I’ve been struggling in the 15/30 game for a while now, with two big losses (-$1350+) and only two small wins (less than +$300) over my last six sessions, so I was feeling kind of on edge during the early parts of this session. It didn’t help when I 3-bet Mr. Freeze with AJ and inexplicably folded when he check-raised me on KK2 and bet again when the 2 paired on the turn only for him to show me QJ high. Obviously, it’s pricey to make two $50 calls (Overs are 25/50) and be wrong, but if I’m not folding on the flop, I definitely shouldn’t be folding on the turn, plus I know he’s plenty capable of doing shit like this. Then I was in a 4-bet pot with 77 on 962s8s. I had the betting lead on the flop but decided to check the turn because Master Splinter had raised under the gun and I know he can be tricky. I called a bet on the 9s river and I was pretty happy to be able to show this hand down for one big bet, but he ended up showing me AQ of spades for a rivered flush.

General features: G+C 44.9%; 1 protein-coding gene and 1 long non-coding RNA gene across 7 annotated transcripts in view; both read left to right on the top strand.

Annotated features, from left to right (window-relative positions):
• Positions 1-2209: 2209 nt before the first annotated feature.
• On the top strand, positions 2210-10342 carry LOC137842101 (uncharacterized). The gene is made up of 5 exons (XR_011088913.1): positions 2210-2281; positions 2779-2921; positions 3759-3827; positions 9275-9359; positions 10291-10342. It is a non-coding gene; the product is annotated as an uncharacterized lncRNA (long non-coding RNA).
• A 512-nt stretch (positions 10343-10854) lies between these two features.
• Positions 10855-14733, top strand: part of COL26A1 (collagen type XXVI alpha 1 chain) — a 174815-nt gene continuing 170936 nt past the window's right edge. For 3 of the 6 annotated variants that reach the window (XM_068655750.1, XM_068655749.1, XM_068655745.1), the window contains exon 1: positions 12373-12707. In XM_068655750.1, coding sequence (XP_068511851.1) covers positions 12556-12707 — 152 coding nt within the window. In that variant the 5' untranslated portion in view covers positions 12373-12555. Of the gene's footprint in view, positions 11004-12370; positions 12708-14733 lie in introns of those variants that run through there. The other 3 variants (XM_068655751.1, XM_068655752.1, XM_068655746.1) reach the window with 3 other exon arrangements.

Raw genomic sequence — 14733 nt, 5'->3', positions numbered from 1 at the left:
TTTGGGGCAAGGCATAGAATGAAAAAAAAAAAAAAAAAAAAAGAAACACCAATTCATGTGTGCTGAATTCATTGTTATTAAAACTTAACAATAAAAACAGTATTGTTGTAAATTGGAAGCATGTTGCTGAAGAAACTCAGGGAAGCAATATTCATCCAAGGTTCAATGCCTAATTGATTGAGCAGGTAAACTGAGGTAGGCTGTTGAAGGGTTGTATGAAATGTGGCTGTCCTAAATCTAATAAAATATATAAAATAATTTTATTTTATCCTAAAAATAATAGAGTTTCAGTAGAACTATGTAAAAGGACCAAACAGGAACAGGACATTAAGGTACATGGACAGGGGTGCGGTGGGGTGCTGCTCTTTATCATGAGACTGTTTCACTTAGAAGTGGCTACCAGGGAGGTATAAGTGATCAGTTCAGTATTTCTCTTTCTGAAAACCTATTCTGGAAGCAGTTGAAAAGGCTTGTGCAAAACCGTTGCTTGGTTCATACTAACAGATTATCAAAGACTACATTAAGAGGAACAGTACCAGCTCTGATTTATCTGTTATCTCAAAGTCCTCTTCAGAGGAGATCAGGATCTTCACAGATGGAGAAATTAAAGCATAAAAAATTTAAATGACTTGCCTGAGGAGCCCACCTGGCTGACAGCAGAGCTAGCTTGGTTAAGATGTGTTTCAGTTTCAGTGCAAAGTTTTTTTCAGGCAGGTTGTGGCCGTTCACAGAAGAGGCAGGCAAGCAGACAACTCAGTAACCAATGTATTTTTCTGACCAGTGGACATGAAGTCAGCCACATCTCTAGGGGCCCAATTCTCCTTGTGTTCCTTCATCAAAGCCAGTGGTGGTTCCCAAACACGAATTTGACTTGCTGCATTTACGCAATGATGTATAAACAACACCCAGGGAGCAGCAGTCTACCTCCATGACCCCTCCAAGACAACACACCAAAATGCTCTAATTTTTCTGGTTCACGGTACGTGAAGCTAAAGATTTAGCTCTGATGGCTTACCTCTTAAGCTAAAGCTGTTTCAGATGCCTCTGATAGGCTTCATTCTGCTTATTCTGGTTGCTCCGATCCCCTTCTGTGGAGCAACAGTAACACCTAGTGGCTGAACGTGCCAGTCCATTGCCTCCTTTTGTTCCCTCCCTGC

So there I was, stuck a rack super early in another 15/30 session and I was honestly thinking about quitting and I really had to center myself with some breathing and mindfulness to try and remind myself that I actually love what I do, I’m lucky to do it, and sometimes I go on bad stretches, but I always come out of them.

And I made a comeback. I got Master Splinter back in a 3-bet pot with aces when he donk-called the flop and then called down on 83273 and then I defended 55 after Taz raised from the small blind with a limper already in. The flop was 653 with two spades and I got two bets in 3-ways. The turn was an ace and Taz donked that card and I got two bets in 3-ways again. Very nice. The river paired the board with a spade and they both paid me off, with the limper showing 87 of spades, a monster draw that got there with the wrong card.